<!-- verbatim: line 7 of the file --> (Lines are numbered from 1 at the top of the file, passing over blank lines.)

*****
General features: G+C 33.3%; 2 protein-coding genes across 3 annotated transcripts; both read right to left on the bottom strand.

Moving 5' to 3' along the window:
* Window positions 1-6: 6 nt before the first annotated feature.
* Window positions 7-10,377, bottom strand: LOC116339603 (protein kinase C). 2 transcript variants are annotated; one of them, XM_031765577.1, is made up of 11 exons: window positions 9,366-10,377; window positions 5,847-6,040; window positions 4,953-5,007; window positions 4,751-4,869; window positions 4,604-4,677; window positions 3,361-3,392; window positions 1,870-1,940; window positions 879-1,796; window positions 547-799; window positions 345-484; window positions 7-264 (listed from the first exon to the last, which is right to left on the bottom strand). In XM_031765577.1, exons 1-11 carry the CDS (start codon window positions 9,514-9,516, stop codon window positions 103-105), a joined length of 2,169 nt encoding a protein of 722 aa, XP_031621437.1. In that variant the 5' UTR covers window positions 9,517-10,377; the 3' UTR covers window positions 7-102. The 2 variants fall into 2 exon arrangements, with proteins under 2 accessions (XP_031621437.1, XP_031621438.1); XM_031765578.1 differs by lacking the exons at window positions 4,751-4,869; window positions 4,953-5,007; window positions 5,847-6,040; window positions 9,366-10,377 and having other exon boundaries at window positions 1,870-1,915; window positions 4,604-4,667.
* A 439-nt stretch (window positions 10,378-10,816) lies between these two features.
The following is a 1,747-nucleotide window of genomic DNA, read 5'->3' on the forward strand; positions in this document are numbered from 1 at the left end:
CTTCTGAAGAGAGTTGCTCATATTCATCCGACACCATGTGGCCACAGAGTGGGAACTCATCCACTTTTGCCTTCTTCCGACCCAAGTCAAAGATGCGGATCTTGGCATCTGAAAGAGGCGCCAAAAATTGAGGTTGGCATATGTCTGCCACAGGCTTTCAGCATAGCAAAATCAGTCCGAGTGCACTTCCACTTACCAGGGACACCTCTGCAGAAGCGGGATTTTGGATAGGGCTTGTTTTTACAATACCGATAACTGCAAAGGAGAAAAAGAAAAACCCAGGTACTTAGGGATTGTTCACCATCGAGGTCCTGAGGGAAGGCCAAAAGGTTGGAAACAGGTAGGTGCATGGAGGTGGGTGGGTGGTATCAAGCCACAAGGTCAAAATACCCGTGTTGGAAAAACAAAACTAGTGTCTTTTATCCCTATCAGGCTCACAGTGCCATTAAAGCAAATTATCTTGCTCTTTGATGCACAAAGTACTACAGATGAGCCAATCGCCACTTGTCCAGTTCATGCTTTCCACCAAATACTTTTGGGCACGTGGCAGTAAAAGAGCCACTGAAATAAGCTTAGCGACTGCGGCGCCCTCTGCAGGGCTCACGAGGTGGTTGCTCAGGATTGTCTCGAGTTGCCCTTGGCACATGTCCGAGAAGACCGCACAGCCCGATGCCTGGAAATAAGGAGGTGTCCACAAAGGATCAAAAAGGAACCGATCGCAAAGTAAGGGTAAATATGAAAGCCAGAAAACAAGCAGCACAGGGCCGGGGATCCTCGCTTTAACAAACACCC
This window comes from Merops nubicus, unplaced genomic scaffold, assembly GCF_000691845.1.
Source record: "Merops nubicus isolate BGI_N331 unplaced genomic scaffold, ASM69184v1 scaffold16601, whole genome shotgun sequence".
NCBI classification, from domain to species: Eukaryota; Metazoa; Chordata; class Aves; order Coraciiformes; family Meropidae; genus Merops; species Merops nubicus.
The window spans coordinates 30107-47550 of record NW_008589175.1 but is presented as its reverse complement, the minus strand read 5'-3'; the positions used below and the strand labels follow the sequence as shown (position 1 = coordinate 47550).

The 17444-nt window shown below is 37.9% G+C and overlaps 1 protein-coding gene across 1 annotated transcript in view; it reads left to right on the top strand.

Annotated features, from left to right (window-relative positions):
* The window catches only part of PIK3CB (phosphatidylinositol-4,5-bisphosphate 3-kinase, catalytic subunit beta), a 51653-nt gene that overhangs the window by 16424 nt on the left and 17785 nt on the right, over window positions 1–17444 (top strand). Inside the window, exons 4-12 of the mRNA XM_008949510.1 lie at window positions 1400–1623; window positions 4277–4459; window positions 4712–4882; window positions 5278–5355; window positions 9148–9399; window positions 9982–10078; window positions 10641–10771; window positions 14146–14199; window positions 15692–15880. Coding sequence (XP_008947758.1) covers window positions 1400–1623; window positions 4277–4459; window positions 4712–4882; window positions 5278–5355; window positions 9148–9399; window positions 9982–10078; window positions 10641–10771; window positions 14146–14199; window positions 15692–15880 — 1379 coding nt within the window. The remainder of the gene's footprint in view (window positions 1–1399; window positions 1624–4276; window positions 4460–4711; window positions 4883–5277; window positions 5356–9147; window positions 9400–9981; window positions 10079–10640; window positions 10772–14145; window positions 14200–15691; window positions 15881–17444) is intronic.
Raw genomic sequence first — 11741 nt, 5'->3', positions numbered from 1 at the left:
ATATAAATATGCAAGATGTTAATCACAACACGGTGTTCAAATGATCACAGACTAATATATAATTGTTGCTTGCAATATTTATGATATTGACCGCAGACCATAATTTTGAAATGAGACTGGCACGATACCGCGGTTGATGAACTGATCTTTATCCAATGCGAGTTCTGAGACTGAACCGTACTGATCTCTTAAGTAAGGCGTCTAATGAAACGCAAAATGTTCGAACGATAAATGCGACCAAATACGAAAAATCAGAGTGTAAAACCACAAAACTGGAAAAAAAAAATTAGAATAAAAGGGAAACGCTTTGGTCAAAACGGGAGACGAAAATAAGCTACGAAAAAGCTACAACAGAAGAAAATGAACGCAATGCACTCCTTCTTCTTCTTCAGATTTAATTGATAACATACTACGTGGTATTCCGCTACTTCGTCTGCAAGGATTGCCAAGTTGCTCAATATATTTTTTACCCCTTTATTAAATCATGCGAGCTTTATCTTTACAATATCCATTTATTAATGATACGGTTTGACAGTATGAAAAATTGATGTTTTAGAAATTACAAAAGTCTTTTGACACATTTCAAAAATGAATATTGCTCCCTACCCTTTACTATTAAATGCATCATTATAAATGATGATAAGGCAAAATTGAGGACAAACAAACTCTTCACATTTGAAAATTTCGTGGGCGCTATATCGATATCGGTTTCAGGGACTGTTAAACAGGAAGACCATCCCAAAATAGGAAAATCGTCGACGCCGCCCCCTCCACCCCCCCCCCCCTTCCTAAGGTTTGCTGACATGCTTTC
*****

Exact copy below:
CTTCTGAAGAGAGTTGCTCATATTCATCCGACACCATGTGGCCACAGAGTGGGAACTCATCCACTTTTGCCTTCTTCCGACCCAAGTCAAAGATGCGGATCTTGGCATCTGAAAGAGGCGCCAAAAATTGAGGTTGGCATATGTCTGCCACAGGCTTTCAGCATAGCAAAATCAGTCCGAGTGCACTTCCACTTACCAGGGACACCTCTGCAGAAGCGGGATTTTGGATAGGGCTTGTTTTTACAATACCGATAACTGCAAAGGAGAAAAAGAAAAACCCAGGTACTTAGGGATTGTTCACCATCGAGGTCCTGAGGGAAGGCCAAAAGGTTGGAAACAGGTAGGTGCATGGAGGTGGGTGGGTGGTATCAAGCCACAAGGTCAAAATACCCGTGTTGGAAAAACAAAACTAGTGTCTTTTATCCCTATCAGGCTCACAGTGCCATTAAAGCAAATTATCTTGCTCTTTGATGCACAAAGTACTACAGATGAGCCAATCGCCACTTGTCCAGTTCATGCTTTCCACCAAATACTTTTGGGCACGTGGCAGTAAAAGAGCCACTGAAATAAGCTTAGCGACTGCGGCGCCCTCTGCAGGGCTCACGAGGTGGTTGCTCAGGATTGTCTCGAGTTGCCCTTGGCACATGTCCGAGAAGACCGCACAGCCCGATGCCTGGAAATAAGGAGGTGTCCACAAAGGATCAAAAAGGAACCGATCGCAAAGTAAGGGTAAATATGAAAGCCAGAAAACAAGCAGCACAGGGCCGGGGATCCTCGCTTTAACAAACACCC